Flood Protection

TRWD Illustration

Reduce the risk of flooding in our communities with dependable flood damage reduction infrastructure and operations.

We manage an extensive floodway system that protects Fort Worth.

The system encompasses Lake Bridgeport, Eagle Mountain Lake and 27 miles of floodway levees built by the U.S. Army Corps of Engineers. These structures work together to provide vital protection flood protection to area residents and businesses and protect billions of dollars of property behind the levee system.

Watch how the system works

The floodway levees along the Trinity River protect hundreds of thousands of Fort Worth residents and more than $1.2 billion in assets.

Fort Worth Floodway System

History of the Trinity Floodway

The flood of 1949, which many consider to be the worst in Fort Worth’s history, took the lives of 10 citizens, left more than 13,000 homeless, and destroyed hundreds of homes and businesses along the Clear and West Forks of the Trinity.This devastating flood event changed the course of Fort Worth’s history, and led to the creation of the 27-mile Fort Worth Floodway that protects the city today. Designed and built by the U.S. Army Corps of Engineers in the 1950s, 60s and 70s, the levees have been maintained and operated by TRWD’s operations personnel for the last 70 years.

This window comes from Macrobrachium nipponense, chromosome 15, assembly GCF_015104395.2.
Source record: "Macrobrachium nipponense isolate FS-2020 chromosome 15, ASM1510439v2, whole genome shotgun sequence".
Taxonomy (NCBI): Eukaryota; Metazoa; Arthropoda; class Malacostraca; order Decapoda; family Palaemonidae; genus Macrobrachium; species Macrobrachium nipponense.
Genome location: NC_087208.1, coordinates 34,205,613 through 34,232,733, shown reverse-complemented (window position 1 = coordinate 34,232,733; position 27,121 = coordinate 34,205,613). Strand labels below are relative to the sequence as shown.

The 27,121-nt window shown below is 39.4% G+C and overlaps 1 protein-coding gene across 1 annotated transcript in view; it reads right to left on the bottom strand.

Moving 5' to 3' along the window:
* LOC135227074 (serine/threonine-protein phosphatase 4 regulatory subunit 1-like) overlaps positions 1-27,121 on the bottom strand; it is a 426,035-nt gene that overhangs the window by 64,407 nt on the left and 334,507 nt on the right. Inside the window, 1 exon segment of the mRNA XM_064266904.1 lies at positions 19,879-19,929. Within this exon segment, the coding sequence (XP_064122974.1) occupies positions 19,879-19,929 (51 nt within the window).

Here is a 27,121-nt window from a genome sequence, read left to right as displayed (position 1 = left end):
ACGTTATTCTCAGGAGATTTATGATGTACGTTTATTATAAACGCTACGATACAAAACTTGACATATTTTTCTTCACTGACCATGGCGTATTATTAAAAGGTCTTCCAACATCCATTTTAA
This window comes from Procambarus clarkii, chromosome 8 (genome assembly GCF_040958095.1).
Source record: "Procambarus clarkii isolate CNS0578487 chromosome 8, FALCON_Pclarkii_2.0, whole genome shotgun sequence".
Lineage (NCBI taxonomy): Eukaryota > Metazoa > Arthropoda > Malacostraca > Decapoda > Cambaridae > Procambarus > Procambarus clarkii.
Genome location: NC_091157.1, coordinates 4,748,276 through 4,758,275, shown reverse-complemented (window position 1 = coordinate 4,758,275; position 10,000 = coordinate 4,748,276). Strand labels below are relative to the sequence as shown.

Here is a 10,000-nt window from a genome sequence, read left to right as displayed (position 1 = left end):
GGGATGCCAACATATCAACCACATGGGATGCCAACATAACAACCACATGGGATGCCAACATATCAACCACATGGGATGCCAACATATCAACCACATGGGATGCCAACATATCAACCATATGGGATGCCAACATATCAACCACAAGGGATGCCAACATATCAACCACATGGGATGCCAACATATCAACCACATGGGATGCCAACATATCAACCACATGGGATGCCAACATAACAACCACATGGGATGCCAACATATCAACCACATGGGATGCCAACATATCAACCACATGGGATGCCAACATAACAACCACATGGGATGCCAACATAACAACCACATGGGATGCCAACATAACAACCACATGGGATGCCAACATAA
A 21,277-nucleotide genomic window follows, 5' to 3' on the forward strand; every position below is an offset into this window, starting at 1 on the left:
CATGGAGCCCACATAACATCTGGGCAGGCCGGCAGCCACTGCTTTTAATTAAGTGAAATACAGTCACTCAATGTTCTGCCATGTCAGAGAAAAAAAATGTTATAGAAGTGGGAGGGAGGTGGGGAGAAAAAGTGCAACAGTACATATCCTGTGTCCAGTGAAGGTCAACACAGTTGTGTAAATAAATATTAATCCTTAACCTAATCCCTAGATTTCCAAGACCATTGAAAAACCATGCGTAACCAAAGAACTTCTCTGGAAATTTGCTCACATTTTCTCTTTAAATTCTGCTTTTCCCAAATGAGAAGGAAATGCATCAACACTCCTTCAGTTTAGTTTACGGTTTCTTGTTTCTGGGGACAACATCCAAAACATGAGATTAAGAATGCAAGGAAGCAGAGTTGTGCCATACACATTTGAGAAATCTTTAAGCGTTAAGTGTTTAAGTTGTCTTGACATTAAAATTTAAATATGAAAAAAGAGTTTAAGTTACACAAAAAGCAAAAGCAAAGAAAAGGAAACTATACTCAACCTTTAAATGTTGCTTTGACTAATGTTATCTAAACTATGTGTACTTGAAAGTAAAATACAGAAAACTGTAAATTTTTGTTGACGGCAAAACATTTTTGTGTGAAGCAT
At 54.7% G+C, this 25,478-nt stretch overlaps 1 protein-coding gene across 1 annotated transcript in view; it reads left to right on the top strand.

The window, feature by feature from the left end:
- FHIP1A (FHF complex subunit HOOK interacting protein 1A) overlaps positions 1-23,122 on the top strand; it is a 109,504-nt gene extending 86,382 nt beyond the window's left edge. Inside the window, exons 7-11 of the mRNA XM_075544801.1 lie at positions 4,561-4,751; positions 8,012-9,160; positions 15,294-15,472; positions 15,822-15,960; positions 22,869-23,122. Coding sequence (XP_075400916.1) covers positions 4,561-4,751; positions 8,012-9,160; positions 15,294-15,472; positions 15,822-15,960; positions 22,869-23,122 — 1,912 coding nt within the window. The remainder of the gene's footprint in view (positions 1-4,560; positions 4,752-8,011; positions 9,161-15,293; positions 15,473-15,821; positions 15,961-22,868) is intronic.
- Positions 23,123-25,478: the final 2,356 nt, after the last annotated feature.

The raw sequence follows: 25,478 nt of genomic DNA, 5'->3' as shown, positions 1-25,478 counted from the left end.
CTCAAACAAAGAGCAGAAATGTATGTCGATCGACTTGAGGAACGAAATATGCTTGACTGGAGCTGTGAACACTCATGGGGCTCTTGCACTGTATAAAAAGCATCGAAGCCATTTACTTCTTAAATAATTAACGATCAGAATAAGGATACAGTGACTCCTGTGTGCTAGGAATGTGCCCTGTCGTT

Taxing District

TRWD’s current tax rate is 0.0287 cents per $100 valuation, which is the lowest in Tarrant County. This tax pays for the operation and maintenance of the 27-mile Fort Worth Floodway.

Do you own property within TRWD’s taxing district? The best way to find out is by looking at your tax bill from the Tarrant Appraisal District. If you see the tax code 223 REGIONAL WATER DISTRICT on your statement, you own within our boundary.

TRWD Funding

Funds are not Interchangeable

Trinity River Vision

TRWD is a partner in the Trinity River Vision Project, which addresses the need for increased flood protection in Fort Worth. Working with the U.S. Army Corps of Engineers, City of Fort Worth, Tarrant County, Streams and Valleys and the Trinity River Vision Authority, the vital project will drastically lower the river’s water level in the area north of downtown and throughout Fort Worth during potential flooding situations.

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